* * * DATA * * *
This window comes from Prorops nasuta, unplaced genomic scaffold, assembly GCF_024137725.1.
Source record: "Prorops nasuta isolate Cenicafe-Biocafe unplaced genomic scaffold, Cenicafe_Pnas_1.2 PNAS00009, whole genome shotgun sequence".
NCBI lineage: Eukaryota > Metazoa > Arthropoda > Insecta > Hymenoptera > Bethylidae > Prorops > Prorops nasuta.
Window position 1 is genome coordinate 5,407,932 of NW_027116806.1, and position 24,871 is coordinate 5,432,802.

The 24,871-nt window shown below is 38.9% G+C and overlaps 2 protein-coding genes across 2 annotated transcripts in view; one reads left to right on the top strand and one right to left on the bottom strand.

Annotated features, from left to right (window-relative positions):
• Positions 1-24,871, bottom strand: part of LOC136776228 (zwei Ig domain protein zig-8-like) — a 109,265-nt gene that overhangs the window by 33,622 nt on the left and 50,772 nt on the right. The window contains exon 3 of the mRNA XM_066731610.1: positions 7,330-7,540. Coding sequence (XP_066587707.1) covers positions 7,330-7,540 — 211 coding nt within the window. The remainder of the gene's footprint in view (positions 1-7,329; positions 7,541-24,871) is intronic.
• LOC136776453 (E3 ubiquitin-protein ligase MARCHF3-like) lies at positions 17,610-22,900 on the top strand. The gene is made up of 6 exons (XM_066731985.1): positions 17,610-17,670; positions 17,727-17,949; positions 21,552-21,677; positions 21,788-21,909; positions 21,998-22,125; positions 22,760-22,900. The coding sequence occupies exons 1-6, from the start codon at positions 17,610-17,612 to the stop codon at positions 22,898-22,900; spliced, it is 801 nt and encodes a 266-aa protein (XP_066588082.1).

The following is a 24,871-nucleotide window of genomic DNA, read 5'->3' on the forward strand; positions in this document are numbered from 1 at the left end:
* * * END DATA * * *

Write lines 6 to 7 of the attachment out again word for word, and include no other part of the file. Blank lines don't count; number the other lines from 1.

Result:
Annotated features, from left to right (window-relative positions):
• Positions 1-24,871, bottom strand: part of LOC136776228 (zwei Ig domain protein zig-8-like) — a 109,265-nt gene that overhangs the window by 33,622 nt on the left and 50,772 nt on the right. The window contains exon 3 of the mRNA XM_066731610.1: positions 7,330-7,540. Coding sequence (XP_066587707.1) covers positions 7,330-7,540 — 211 coding nt within the window. The remainder of the gene's footprint in view (positions 1-7,329; positions 7,541-24,871) is intronic.